2. Set the sign “Enter on a one-way road” – to the lef:
H-expertise of the new solution
  1. Reclizable
  2. Desirable effects
    1. The original problem is completely solved.
    2. Everyone is accustomed
    3. Nothing new in traffic rules
    4. No cost for new signs and training for drivers
    5. No additional annoyance to drivers.
  3. Unwanted effects
    • unknown
      • if this solution were considered before the adoption of the current traffic rules at the roundabout
  4. General assessment: a new solution in all respects is better than the current one


Why was it the actual solution that was adopted?

  • I do not know the explanation. I will be glad to any information and considerations on this topic.
    • Perhaps such a soluiion was not proposed (known) at the time of the adoption of a actual solution, an analysis similar to our h-analysis was not carried out, or significant shortcomings that were not taken into account by our h-analysis prevented its adoption..

What could be the consequences of our analysis

It is important to understand that the habitological situation is now fundamentally different from the situation where roundabouts have only been put into action. Now that bad solution with a counterclockwise motion, from our point of viewit turned out to be habit. For some drivers, the solution we offer may now create additional problems, especially in the event of signs breaking or lack of attention at the entrance to the circle in the absence of other vehicles.
Nevertheless, it may be reasonable to introduce a new solution into action without canceling the old one. Enough at the entrance to the existing roundabout (circle) just put a sign (one-way left)  instead of a roundabout sign . And also, perhaps, to do it at the newly established roundabouts. Formally speaking, nothing more is needed.
In principle, the transition to a new solution can be made simultaneously at all roundabouts, if at the same time signs are replaced everywhere, the population is informed in advance, and the special signs of roundabout are later abandoned.
However, it should be borne in mind that the result of the analysis is obliged to take the most significant account of the current habits of those affected by the decision – the old decision has already become customary for many. We must separately carefully analyze the feasibility of the transition to a new solution – in other words, it now requires particularly careful h-analysis.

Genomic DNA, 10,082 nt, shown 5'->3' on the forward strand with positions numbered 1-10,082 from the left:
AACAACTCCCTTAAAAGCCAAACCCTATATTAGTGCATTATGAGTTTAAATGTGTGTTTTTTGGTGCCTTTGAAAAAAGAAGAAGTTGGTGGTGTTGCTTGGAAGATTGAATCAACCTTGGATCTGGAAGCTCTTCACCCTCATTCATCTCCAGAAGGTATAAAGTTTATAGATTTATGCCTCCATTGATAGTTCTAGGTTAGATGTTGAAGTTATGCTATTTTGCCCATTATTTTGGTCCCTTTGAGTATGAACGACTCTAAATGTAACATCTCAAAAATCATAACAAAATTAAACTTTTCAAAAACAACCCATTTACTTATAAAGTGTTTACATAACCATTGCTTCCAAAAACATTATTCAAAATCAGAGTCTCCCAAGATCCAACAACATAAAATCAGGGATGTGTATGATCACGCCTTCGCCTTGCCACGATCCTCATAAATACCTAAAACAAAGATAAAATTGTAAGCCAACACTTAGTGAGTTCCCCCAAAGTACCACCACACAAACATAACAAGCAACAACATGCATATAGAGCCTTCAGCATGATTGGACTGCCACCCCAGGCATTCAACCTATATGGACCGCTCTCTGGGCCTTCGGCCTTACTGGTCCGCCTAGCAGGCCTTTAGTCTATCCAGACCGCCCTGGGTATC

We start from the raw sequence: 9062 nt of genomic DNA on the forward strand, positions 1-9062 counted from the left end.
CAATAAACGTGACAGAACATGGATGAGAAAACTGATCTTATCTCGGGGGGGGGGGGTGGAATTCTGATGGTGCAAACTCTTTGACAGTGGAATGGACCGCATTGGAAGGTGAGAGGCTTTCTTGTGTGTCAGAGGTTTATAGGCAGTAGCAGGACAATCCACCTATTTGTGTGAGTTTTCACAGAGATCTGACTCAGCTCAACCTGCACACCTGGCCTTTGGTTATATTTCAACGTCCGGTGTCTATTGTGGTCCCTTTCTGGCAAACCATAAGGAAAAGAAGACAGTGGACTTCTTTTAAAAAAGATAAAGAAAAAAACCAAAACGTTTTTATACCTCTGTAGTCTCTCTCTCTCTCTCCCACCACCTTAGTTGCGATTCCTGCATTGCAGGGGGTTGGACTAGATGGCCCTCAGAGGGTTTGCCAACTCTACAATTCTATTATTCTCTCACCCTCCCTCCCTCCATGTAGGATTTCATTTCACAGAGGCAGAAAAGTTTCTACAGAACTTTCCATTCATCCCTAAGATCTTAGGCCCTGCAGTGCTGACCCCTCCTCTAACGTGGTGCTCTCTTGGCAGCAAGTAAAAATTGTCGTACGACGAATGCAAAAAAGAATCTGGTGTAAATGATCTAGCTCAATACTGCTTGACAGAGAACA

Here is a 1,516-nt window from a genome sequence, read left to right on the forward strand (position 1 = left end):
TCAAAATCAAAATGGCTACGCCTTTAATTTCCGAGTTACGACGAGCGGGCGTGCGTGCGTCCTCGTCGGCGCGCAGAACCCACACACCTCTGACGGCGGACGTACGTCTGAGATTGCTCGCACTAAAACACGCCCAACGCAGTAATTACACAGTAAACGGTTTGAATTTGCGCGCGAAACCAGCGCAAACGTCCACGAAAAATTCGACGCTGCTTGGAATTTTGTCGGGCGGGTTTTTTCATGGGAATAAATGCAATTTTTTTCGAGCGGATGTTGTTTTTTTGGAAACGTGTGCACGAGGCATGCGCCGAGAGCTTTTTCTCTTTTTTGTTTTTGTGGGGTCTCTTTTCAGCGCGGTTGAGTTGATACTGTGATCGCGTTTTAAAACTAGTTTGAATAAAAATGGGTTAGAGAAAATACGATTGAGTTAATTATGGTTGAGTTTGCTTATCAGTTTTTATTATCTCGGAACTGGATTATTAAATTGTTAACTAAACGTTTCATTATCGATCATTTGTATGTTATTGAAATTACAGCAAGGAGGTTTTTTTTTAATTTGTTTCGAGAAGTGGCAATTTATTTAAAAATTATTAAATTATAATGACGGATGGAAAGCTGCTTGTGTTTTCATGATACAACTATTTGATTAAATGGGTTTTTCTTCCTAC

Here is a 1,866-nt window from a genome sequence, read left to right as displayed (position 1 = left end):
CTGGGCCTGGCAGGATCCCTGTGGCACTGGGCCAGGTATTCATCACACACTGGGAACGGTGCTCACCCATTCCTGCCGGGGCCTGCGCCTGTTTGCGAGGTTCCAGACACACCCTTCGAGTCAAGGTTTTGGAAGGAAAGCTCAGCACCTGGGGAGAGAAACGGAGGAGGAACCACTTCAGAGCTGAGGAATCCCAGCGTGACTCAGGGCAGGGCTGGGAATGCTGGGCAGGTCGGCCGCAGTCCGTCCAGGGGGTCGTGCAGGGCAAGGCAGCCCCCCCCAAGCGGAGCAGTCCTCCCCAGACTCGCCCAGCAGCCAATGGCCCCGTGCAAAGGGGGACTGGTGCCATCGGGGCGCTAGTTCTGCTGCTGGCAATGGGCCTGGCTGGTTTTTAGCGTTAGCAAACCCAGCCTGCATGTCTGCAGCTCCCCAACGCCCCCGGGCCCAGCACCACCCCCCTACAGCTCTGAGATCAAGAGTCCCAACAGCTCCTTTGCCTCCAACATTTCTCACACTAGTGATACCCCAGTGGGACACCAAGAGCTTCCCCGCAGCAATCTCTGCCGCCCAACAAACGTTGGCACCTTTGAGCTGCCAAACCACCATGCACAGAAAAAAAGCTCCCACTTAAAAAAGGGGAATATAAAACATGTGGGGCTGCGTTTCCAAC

Another aspect – with the new solution, in principle, there is no need for the special concept of a roundabout as a special road attraction and a landmark on the road – it is currently widely used, including in navigators (“at the next roundabout, select the third exit”).
To reduce the negative effect of this, it is possible, say, to use the roundabout sign precisely and only for orientation purposes, replacing the direction of the arrows in it (to indicate a clockwise motion) and connect its installation with the sign  setting.
In principle, in the new conditions it may be useful and sufficient to simply update the rule of movement in a circle (clockwise) with a corresponding adjustment of the sign of the roundabout. At a minimum, it will save you from exceptions from the usual rules, it will be less annoying drivers and provoke accidents.
In general, the given example should be viewed primarily as an example of the h-analysis, and not as a proposal to change the traffic rules immediately.

2. Save the World From Climate Catastrophe


Sources: ‘Final call to save the world from ‘climate catastrophe’We have 12 years to limit climate change catastrophe, warns UN
This example is also very significant. Particularly good is that it also does not require any special training, but it concerns literally everyone.
Of course, if the very fact of the appearance of a widely discussed report – we analyze the conclusions from it – is not just another experiment-demonstration in the style of the recent scandal of the year with the publication of obviously delirious scientific articles in the allegedly decent scientific journals. 🙂